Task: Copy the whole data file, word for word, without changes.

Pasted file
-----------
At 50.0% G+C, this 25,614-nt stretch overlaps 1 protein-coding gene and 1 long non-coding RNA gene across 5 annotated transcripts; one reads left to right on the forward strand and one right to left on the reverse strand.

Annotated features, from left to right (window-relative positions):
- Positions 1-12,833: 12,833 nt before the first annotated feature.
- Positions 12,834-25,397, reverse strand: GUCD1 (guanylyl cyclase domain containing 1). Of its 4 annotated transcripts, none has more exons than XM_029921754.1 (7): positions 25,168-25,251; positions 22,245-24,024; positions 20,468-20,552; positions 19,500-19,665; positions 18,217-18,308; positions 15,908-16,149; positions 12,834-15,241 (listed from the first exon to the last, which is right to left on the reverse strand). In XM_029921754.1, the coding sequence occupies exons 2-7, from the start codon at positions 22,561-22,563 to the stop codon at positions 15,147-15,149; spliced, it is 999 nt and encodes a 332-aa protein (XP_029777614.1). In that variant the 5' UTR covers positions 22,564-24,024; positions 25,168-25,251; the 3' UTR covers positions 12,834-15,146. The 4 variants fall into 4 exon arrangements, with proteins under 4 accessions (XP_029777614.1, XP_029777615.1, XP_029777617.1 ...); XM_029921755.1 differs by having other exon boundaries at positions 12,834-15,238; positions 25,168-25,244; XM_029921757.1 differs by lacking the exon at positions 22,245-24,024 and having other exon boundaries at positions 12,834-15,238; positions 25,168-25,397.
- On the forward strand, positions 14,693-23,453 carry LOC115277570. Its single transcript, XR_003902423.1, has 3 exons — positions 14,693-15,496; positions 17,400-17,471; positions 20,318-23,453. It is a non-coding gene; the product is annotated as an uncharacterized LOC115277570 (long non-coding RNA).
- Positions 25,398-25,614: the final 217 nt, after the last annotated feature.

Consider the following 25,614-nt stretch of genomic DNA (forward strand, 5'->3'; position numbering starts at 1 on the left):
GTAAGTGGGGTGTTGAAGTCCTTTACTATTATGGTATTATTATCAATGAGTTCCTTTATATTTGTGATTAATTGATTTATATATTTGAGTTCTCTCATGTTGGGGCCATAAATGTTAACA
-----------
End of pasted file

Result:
At 50.0% G+C, this 25,614-nt stretch overlaps 1 protein-coding gene and 1 long non-coding RNA gene across 5 annotated transcripts; one reads left to right on the forward strand and one right to left on the reverse strand.

Annotated features, from left to right (window-relative positions):
- Positions 1-12,833: 12,833 nt before the first annotated feature.
- Positions 12,834-25,397, reverse strand: GUCD1 (guanylyl cyclase domain containing 1). Of its 4 annotated transcripts, none has more exons than XM_029921754.1 (7): positions 25,168-25,251; positions 22,245-24,024; positions 20,468-20,552; positions 19,500-19,665; positions 18,217-18,308; positions 15,908-16,149; positions 12,834-15,241 (listed from the first exon to the last, which is right to left on the reverse strand). In XM_029921754.1, the coding sequence occupies exons 2-7, from the start codon at positions 22,561-22,563 to the stop codon at positions 15,147-15,149; spliced, it is 999 nt and encodes a 332-aa protein (XP_029777614.1). In that variant the 5' UTR covers positions 22,564-24,024; positions 25,168-25,251; the 3' UTR covers positions 12,834-15,146. The 4 variants fall into 4 exon arrangements, with proteins under 4 accessions (XP_029777614.1, XP_029777615.1, XP_029777617.1 ...); XM_029921755.1 differs by having other exon boundaries at positions 12,834-15,238; positions 25,168-25,244; XM_029921757.1 differs by lacking the exon at positions 22,245-24,024 and having other exon boundaries at positions 12,834-15,238; positions 25,168-25,397.
- On the forward strand, positions 14,693-23,453 carry LOC115277570. Its single transcript, XR_003902423.1, has 3 exons — positions 14,693-15,496; positions 17,400-17,471; positions 20,318-23,453. It is a non-coding gene; the product is annotated as an uncharacterized LOC115277570 (long non-coding RNA).
- Positions 25,398-25,614: the final 217 nt, after the last annotated feature.

Consider the following 25,614-nt stretch of genomic DNA (forward strand, 5'->3'; position numbering starts at 1 on the left):
GTAAGTGGGGTGTTGAAGTCCTTTACTATTATGGTATTATTATCAATGAGTTCCTTTATATTTGTGATTAATTGATTTATATATTTGAGTTCTCTCATGTTGGGGCCATAAATGTTAACA